In a widely-expected move, Toshiba’s troubled nuclear construction business Westinghouse filed for Chapter 11 bankruptcy protection at the end of last month. Now the company is up for sale, after it cost Toshiba some $6.3 billion in asset write-downs, triggering a net overall loss estimated at $9.1 billion for 2016.
The Japanese conglomerate is undoubtedly eager to curb these losses, but it is facing a serious problem: there is not an abundance of bidders.
What some energy industry observes have called a nuclear renaissance for the U.S. has failed to materialize in full. The reasons for this are numerous and diverse, ranging from a slowdown in power demand instead of an expected increase, to cheap natural gas, rendering nuclear’s competitiveness virtually non-existent.
Westinghouse is actually a great case in point: its troubles may not have started with the setbacks in ran into with its two new projects in the U.S., but they certainly became major contributors to its failure. The nuclear plants that the company was building in South Carolina and Georgia both face cost overruns to the tune of $3 billion each. It’s unclear whether they will ever be completed, by Westinghouse or anyone else.
The prospects for the company’s plans to build several more plants featuring its new AP1000 reactor technology in the U.S. look grim—all the more so as there is new competition emerging from small modular reactors. Theoretically, these could kick Westinghouse out of business for good as they are cheaper to build and install.
With Europe increasingly turning green instead of nuclear, there is a definite shortage of buyers, at least buyers that Toshiba and Washington would like to do business with. Alas, it seems that the most likely suitors would come from a country that bothers both the U.S. and Japan – China.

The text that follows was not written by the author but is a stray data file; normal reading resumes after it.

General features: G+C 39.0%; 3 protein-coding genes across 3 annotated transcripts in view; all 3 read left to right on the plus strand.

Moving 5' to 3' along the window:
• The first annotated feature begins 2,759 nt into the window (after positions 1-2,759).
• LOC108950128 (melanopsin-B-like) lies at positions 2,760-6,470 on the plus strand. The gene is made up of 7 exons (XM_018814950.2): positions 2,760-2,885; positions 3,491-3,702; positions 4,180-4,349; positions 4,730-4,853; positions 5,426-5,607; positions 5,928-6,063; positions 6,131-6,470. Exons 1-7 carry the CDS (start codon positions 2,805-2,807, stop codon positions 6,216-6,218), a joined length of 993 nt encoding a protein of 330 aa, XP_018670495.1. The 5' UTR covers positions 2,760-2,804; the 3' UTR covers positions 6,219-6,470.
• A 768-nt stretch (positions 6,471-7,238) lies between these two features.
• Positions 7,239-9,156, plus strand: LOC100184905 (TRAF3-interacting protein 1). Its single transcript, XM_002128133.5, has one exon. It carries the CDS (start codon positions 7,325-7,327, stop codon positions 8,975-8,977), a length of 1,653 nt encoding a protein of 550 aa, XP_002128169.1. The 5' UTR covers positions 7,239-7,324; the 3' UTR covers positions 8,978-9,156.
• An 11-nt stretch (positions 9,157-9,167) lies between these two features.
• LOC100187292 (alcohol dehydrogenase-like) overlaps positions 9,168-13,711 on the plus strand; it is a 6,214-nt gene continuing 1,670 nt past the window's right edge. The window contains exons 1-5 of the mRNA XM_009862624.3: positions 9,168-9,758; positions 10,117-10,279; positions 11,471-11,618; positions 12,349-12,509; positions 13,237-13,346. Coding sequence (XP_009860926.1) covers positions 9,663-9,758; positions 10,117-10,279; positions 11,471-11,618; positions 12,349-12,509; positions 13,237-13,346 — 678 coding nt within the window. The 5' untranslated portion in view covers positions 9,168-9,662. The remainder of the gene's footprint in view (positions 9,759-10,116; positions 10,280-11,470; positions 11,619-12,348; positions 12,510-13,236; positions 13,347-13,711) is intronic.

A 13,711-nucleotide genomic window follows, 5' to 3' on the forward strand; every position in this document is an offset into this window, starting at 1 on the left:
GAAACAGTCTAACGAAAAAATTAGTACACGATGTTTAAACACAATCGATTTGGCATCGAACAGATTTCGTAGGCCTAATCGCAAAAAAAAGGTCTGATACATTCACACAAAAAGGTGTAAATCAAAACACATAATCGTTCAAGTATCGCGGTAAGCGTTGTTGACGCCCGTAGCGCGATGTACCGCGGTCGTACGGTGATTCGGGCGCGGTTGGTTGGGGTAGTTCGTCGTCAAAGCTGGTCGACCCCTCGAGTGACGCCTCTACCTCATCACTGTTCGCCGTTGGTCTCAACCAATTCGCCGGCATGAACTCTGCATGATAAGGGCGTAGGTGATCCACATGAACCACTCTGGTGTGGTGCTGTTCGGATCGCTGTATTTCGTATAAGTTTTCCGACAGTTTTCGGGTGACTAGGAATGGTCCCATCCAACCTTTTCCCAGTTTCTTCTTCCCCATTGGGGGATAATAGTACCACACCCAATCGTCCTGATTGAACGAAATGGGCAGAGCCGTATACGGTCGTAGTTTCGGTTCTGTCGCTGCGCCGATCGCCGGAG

China has grand nuclear plans: 21 new reactors under construction, on top of 36 already operating. There are also several more planned to be built. It has the money and the fuel, but China is behind Western companies in terms of technology. It has made clear its interest in Westinghouse a log time ago, including covertly, through espionage.
This makes Westinghouse a perfect fit for Chinese nuclear plant developers, but a deal might never materialize, for several reasons. First, no Chinese company has yet approached Toshiba as a bidder. Second, the Trump administration is unlikely to turn a blind eye on such an acquisition, what with the trade deficit and China’s progress toward becoming the biggest superpower in the world. Third, Japan would be even unhappier with such a deal, so it might try to block it, should it even be suggested.
Now, logic suggests that a Chinese bidder will appear – the question is when. On the other hand, the U.S. has a pretty simple mechanism to block an undesirable sale on the grounds of national security. This mechanism is called the Committee on Foreign Investment in the U.S., which can recommend a blocking of a deal that President Trump will only be too happy to sign.
Against this background and Trump’s clearly demonstrated determination to take a tough stance on all things Chinese, companies from Asia’s largest economy might not even bother with approaching Westinghouse.
The problem, for Toshiba mostly, but also for the U.S., is that Westinghouse must be sold. So, members of the Republican administration are looking for buyers, sifting through possible suitors with extreme care lest any of them turn out to be linked to China. There is also another option: partial nationalization like the one that happened to big banks after the 2008 crisis.
Whatever option Washington chooses, bilateral relations with Beijing are unlikely to move into a more positive territory.
By Irina Slav for Oilprice.com
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